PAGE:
One potential solution – or at least a tool to be used in the space of research institutions – is the RD professional. Unheralded and unsung, the RD profession has slowly grown from being an unwanted but acquired skill by central research administrators to a true profession. Its practitioners have banded together to form the National Organization of Research Development Professionals (NORDP) and even have a Wikipedia page. According to last count, there are 243 such professionals in 120 institutions covering a wide range of entities and not limited to universities. In The University of Texas System, for example, two such individuals are easily identified: one at UT Dallas and one at UT San Antonio.
So what exactly is RD? I quote from the NORDP literature:
Research development is a set of strategic, proactive, catalytic, and capacity-building activities designed to facilitate individual faculty, teams of researchers, and central research administrations in attracting extramural research funding, creating relationships, and developing and implementing strategies that increase institutional competitiveness.
A brief list of the activities of RD professionals includes the following:
- Identification and targeting of funding opportunities,
- Proposal development including preparation of budgets and forms, review, and submission,
- Formation of institutional strategic initiatives,
- Team building within and across institutions and stakeholders through partnerships and alliances,
- Interaction with agencies and stakeholders,
- Outreach and training, and
- Research on the growing field of RD as a discipline.
The NORDP website and the Wikipedia site have expanded discussions of the definition and activities of RD.
Network theory, as a tool in the social sciences, has played a major role and become an accelerant in the growth of RD as mappings of words, phrases, interactions, publications, and other conceivable packets are datamined to search for emergent groupings or to advance the concept of “group theory.” Websites such as Vivoweb and Elsevier’s Scival promote the growth and the use of such tools.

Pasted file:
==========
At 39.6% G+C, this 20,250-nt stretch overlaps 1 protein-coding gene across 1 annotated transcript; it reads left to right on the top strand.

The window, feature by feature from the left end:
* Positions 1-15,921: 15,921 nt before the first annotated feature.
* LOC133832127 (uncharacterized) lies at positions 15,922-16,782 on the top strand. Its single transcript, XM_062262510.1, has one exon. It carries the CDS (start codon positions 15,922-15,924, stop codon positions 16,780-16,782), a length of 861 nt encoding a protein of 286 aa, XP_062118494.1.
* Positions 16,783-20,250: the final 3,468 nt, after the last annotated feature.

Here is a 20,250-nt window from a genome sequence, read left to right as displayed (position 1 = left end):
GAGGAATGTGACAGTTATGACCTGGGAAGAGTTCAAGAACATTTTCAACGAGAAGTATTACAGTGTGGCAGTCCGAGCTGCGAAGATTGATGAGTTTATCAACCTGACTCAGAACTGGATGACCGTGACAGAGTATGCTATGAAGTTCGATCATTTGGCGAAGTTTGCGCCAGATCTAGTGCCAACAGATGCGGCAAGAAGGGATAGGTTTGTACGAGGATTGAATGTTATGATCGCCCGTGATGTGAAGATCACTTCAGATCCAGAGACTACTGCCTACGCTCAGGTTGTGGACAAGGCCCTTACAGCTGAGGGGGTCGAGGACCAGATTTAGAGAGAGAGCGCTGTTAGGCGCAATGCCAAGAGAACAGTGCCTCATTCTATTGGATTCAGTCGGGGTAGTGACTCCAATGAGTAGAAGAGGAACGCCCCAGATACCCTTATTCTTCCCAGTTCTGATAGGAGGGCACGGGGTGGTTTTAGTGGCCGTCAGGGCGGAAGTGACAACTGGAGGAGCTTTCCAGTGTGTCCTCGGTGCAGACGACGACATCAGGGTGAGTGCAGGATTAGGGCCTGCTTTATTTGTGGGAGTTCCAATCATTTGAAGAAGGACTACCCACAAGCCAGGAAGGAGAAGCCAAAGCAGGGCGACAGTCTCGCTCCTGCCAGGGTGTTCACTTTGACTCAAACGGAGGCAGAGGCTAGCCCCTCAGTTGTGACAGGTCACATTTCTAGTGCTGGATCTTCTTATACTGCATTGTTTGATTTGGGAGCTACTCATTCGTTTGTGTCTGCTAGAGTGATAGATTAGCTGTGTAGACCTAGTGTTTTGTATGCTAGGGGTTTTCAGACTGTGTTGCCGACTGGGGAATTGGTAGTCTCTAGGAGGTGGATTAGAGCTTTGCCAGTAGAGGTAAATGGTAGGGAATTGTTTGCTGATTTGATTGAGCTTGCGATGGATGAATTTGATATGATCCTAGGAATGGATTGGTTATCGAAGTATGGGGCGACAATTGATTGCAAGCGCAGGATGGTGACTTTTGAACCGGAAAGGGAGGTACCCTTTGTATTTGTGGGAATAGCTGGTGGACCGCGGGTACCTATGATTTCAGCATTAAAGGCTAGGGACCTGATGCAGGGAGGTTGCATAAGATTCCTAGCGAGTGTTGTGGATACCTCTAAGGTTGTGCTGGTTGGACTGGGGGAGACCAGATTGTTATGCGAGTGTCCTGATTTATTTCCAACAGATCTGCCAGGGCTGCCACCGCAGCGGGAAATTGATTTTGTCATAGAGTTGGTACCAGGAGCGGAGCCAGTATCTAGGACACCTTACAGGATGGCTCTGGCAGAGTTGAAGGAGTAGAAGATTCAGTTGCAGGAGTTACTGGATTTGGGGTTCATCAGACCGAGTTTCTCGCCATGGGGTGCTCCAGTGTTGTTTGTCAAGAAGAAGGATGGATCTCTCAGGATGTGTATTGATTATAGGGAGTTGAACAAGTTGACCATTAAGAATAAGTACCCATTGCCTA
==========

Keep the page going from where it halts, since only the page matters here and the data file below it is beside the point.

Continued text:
I applaud those industrious people who have created the RD profession. It is a needed addition to the innovation enterprise and one that all should become familiar with. But I believe there is a bigger story to be told and a bigger role for the RD concept. RD serves as the facilitator of the feedback loop between how and where we spend our R&D dollars and the creation of emergent STEM areas. A similar concept informs entrepreneurs, venture capital, and angels as they invest money and time on inventions, innovators, and innovations that create emergent industries. In mathematical terminology, both activities are homologous. Computer jocks would call them different instantiations of the same object.
What’s missing? Missing is a national innovation policy that melds the two together to form a comprehensive and competitive American innovation ecosystem and enterprise. Grand challenges to solve the pressing problems of our global society could be one element to such a policy. And there are plenty of other worthy ideas. But ultimately what’s missing is the will to create, adequately fund, and carry out a national innovation policy – the Obama innovation plan and his activities notwithstanding. The word “no” must be replaced by “yes we can.”
The mapping image was downloaded (Fig. 5) from the Plos One article Clickstream Data Yields High Resolution Maps of Science by Bollen, et al. The article is an excellent example of mapping and datamining as an RD activity.